All we had to do was fire baseballs into buckets:
We built our mechanism with a stiff frame and precisely interlocking moving parts, yielding repeatable performance and accuracy.
Our souped-up slingshot had five major functional elements:
- the frame, designed for stiffness from wooden 2x4 beams with a fixed firing angle
- the barrel, a PVC pipe slotted along its length and marked in 1-inch increments
- the sling, a sliding collar around the barrel, with a guide bolt running through it (orthogonal to the pipe axis) which interfaces with the barrel slots
- the rubber, surgical tubing attached between the sliding collar and frame which stores the energy needed to fire the baseball
- arrestor cables, anchoring the sling to the frame
The order of operations is as follows:
- a "loader" breech-loads the baseball, dropping into the end of the barrel
- a "gunner" pulls the sling back to a specific mark on the barrel, stretching the rubber surgical tubing
- the sling is released, accelerating the baseball through the barrel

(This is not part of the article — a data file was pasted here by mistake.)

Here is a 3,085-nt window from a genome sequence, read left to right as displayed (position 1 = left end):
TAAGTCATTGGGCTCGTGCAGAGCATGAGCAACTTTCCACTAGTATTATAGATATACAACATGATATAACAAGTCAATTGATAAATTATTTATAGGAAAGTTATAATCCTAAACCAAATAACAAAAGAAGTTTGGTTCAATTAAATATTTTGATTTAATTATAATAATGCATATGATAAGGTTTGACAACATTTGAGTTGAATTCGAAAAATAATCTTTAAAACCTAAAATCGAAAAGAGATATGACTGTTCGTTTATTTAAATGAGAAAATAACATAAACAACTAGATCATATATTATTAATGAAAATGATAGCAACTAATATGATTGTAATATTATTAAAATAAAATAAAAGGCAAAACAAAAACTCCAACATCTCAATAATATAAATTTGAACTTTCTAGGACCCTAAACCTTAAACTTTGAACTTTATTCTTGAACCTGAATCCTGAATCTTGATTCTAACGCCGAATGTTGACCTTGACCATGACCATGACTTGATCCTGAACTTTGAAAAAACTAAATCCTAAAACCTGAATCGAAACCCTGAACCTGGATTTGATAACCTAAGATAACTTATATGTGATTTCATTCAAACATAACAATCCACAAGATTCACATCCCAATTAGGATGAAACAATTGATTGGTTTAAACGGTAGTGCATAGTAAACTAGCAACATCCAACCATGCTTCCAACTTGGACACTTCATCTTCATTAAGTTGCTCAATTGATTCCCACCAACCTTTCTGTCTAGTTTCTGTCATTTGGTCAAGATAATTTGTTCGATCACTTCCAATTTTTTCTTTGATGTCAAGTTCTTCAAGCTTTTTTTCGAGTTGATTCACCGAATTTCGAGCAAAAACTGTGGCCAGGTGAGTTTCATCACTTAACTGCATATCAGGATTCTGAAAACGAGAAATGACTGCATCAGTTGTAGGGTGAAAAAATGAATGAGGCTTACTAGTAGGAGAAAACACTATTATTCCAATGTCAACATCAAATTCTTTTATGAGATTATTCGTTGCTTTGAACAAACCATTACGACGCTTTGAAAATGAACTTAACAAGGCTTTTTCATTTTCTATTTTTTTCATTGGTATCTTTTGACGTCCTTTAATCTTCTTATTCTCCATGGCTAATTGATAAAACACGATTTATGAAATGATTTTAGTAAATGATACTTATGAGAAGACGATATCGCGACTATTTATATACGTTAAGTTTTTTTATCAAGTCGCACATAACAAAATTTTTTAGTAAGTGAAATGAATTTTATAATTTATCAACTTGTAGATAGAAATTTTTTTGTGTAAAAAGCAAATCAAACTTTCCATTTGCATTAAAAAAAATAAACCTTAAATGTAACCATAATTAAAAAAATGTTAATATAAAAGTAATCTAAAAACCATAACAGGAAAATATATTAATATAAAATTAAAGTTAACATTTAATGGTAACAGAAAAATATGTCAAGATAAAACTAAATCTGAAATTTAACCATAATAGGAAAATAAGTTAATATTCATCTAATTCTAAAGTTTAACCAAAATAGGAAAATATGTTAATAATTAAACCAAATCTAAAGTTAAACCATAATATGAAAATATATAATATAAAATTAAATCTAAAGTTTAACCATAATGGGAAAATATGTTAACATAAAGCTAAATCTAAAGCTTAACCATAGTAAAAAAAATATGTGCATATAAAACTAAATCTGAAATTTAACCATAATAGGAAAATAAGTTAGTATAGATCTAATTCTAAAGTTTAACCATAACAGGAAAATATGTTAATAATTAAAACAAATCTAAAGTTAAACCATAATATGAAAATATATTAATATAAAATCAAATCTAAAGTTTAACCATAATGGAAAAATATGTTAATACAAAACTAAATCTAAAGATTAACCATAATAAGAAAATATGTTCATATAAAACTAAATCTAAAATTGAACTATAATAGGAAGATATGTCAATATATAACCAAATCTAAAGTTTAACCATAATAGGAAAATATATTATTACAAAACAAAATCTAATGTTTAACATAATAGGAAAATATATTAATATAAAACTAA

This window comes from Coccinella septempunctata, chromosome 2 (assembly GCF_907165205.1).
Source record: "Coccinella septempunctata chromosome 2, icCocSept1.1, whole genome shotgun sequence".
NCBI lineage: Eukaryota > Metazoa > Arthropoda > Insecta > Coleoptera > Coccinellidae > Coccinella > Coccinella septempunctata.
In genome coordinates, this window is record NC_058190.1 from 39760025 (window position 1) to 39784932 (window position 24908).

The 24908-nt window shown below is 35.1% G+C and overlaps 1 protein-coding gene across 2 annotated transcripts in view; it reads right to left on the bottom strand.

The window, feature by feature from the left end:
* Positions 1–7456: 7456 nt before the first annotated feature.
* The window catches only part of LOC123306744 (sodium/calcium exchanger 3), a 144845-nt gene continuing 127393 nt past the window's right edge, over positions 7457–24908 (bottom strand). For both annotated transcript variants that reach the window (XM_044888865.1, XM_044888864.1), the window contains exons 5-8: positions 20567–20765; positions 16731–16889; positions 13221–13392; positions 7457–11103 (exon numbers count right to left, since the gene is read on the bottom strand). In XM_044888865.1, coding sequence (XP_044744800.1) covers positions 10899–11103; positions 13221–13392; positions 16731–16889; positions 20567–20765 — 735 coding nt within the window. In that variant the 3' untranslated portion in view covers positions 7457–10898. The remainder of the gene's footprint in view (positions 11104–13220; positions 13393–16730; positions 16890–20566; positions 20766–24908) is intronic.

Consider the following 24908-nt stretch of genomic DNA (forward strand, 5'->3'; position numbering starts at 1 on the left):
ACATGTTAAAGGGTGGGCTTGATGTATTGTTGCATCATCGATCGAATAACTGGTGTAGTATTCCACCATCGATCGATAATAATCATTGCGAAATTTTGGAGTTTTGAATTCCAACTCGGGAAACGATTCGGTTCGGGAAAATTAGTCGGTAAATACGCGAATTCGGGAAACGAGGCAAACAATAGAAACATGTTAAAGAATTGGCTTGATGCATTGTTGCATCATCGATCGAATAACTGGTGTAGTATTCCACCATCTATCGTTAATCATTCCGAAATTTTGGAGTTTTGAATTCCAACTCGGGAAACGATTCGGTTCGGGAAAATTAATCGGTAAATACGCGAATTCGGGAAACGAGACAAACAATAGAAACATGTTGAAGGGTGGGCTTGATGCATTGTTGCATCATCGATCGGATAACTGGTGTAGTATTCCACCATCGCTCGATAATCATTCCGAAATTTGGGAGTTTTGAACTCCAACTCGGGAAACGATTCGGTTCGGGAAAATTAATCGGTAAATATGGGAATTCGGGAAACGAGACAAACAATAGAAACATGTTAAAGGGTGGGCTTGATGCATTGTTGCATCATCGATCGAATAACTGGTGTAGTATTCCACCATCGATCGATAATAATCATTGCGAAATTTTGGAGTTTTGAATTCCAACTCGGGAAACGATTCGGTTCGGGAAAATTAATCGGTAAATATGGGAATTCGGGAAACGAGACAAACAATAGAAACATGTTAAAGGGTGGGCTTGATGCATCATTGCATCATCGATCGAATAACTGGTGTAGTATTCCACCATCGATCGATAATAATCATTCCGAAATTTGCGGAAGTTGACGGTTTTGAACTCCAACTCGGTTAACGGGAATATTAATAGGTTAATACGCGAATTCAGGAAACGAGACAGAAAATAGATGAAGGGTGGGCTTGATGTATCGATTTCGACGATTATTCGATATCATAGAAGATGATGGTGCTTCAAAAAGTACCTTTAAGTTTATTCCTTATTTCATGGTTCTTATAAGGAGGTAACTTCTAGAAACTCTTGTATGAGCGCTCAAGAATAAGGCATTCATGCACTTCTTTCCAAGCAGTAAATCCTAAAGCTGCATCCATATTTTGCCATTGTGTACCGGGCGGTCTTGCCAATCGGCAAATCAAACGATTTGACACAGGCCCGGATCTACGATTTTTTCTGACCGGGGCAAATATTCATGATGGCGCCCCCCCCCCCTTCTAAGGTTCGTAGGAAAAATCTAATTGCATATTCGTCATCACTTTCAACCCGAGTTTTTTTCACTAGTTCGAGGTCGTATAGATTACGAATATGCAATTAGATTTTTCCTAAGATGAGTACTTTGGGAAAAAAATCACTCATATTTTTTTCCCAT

- the arrestor cables stop the sling from traveling past the zero-mark, allowing for consistent follow-through and dissipating excess energy to the frame instead of the brittle PVC barrel
- the baseball continues traveling out of the barrel in a 45 degree arc
- a "spotter" notes the distance travelled and tells the "gunner" how to adjust sling pull distance
- an additional "spotter" stands behind the mechanism to detect when it needs to be rotated left or right
This delegation of duties allows each team member to specialize in a single task, resulting in a very high firing rate.
26 teams built a mechanism of their own design and competed to see who could hit three targets the fastest.
Our team created a reliable design with simple operation and a high firing rate, and practiced our roles thoroughly.
We won 1st place.